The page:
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ARS Home » Northeast Area » Wyndmoor, Pennsylvania » Eastern Regional Research Center » Food Safety and Intervention Technologies Research » Research » Publications at this Location » Publication #215178

Title: Elimination of Listeria monocytogenes on Hotdogs by Infrared Surface Treatment

item Huang, Lihan
item Sites, Joseph

Submitted to: Journal of Food Science
Publication Type: Peer Reviewed Journal
Publication Acceptance Date: 10/12/2007
Publication Date: 1/1/2008
Citation: Huang, L., Sites, J.E. 2008. Elimination of Listeria monocytogenes on Hotdogs by Infrared Surface Treatment. Journal of Food Science. 73:M27-M31.

Interpretive Summary: Listeria monocytogenes is a pathogen that has been involved in several large-scale outbreaks of foodborne listeriosis associated with eating ready-to-eat (RTE) foods. A new post-lethality intervention technology been developed using infrared heat with an automatic feedback device for precise temperature control to inactivate L. monocytogenes that was surface-inoculated onto beef hotdogs. This study demonstrated that L. monocytogenes can be eliminated if using a proper combination of time and temperature during infrared surface pasteurization. If further developed, this technology may be used by the meat processing industry to reduce or eliminate the risk of foodborne listeriosis.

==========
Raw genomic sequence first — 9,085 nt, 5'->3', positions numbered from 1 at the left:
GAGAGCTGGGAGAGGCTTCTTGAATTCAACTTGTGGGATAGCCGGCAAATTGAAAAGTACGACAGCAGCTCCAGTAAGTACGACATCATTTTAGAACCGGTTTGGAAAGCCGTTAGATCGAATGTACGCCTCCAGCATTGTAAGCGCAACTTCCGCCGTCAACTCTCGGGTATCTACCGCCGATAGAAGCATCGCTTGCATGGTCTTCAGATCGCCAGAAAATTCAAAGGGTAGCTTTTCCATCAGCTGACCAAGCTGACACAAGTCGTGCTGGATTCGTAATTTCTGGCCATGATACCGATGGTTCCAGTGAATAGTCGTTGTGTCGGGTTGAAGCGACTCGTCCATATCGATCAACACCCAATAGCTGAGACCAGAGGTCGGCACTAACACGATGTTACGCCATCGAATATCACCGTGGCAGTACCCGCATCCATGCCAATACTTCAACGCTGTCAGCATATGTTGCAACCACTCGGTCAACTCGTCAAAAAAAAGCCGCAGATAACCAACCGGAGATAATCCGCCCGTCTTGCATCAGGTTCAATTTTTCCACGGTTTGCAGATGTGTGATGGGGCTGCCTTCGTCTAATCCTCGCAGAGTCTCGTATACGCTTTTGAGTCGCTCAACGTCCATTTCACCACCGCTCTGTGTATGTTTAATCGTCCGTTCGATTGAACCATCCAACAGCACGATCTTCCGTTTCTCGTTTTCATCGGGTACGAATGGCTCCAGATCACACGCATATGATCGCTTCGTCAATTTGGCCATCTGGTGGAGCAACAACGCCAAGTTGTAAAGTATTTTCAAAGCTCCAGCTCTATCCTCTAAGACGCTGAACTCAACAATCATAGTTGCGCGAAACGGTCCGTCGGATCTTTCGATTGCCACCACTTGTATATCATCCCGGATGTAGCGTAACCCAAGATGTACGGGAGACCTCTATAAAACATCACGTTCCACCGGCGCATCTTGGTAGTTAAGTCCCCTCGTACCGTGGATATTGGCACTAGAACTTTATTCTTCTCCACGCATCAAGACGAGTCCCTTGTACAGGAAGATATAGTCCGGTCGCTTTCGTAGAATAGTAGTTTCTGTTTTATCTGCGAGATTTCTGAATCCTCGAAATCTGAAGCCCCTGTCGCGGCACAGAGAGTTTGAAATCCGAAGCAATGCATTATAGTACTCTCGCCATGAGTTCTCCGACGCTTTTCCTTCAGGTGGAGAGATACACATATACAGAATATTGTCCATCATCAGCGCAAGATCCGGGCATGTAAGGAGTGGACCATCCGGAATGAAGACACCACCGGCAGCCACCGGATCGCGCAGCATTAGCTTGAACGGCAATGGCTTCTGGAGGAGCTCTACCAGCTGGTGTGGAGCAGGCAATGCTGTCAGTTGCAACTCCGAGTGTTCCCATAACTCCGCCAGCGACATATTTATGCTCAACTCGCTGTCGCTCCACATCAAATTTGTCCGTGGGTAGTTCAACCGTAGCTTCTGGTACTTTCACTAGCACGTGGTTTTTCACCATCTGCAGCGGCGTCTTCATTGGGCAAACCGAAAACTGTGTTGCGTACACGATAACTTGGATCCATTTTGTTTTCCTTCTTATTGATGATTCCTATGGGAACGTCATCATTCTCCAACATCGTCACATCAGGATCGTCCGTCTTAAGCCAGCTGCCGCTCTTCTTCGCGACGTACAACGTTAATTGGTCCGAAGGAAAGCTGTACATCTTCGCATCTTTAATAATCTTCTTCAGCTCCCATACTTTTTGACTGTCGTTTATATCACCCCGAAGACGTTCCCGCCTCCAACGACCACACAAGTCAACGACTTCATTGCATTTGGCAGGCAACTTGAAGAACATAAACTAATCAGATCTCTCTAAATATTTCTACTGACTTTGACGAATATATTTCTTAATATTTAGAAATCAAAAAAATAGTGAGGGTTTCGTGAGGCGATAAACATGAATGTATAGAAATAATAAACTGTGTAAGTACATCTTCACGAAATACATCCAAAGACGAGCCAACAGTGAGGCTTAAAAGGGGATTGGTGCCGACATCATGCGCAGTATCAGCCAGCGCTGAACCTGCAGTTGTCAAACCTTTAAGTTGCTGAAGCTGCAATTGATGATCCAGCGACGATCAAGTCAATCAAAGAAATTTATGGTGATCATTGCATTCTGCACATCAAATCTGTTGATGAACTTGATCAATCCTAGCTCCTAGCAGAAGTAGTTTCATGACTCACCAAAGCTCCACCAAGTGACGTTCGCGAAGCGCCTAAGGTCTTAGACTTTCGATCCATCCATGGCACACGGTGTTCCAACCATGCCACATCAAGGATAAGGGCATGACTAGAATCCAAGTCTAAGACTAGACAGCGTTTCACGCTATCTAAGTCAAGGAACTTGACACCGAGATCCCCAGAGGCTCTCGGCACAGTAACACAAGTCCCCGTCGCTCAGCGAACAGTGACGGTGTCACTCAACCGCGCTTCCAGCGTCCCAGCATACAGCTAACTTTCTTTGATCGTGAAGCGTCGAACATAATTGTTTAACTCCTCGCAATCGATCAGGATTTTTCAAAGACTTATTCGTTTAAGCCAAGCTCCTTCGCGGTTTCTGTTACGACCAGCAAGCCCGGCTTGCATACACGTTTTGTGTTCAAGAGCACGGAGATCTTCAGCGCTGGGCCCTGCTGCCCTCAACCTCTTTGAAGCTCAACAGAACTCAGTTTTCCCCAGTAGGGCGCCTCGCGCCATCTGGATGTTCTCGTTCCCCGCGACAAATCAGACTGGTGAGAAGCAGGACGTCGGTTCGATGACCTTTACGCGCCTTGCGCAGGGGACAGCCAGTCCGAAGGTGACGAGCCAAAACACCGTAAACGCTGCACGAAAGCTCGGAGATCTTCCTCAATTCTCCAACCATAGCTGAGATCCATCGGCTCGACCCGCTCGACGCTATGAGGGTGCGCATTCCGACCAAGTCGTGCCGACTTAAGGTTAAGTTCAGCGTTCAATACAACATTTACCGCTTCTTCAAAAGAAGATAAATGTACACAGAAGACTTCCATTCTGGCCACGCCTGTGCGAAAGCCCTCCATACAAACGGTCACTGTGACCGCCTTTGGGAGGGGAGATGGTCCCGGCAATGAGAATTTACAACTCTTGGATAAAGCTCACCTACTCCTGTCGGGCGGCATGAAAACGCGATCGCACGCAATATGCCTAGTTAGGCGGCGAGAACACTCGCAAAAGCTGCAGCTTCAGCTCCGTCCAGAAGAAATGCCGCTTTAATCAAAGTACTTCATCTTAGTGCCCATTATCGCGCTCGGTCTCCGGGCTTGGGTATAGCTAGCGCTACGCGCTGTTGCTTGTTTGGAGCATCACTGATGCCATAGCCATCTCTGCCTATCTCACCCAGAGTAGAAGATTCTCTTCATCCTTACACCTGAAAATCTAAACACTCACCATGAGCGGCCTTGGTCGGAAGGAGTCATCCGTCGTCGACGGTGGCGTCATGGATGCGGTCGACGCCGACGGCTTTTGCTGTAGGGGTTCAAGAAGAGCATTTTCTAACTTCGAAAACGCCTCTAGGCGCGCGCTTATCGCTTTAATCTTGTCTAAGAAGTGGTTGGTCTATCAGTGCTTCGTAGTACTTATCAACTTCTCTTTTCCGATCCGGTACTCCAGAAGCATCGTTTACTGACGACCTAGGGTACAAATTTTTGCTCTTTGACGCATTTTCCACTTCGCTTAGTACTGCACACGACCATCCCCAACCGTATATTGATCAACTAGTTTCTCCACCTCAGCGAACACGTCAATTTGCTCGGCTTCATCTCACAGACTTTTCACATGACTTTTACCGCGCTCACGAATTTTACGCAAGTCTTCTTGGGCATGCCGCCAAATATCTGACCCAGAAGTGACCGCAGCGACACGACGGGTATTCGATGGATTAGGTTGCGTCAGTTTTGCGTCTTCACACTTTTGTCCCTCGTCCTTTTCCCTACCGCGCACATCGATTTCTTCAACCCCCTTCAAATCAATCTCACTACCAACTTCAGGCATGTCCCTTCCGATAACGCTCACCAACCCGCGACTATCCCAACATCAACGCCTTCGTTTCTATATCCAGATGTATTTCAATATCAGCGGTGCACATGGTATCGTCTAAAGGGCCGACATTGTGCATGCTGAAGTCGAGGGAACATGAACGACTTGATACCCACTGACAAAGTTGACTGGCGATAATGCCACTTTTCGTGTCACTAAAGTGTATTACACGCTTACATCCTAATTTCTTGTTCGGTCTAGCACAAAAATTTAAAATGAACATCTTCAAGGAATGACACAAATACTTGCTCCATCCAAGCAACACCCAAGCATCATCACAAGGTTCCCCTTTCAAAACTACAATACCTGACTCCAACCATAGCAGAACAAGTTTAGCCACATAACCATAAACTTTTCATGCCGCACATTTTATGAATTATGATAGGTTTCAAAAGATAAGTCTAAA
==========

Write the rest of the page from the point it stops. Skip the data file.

Technical Abstract: The objective of this research was to develop an infrared pasteurization process with automatic temperature control for inactivation of surface-contaminated Listeria monocytogenes on ready-to-eat meats such as hotdogs. The pasteurization system contained 4 basic elements: an infrared emitter, a hotdog roller, an infrared sensor, and a temperature controller. The infrared sensor was used to monitor the surface temperature of hotdogs while the infrared emitter, modulated by a power controller, was used as a heating source. The surface temperature of hotdogs was increased to set-points (70, 75, 80, or 85 C), and maintained for additional bacterial kill. The infrared surface pasteurization was evaluated using hotdogs that were surface-inoculated with a 4-strain L. monocytogenes cocktail to an average initial inoculum of 7.32 log (CFU/g). On average 1.0, 2.1, 3.0, or 5.3 log-reduction in L. monocytogenes was observed after the surface temperature of hotdogs was increased to 70, 75, 80, or 85 C, respectively. Holding the sample temperature led to additional bacterial inactivation. With a 3 min holding at 80 C or 2 min at 85 C, a total of 6.4 or 6.7 logs of L. monocytogenes were inactivated. This study demonstrated that the infrared surface pasteurization was effective in inactivating L. monocytogenes in RTE meats.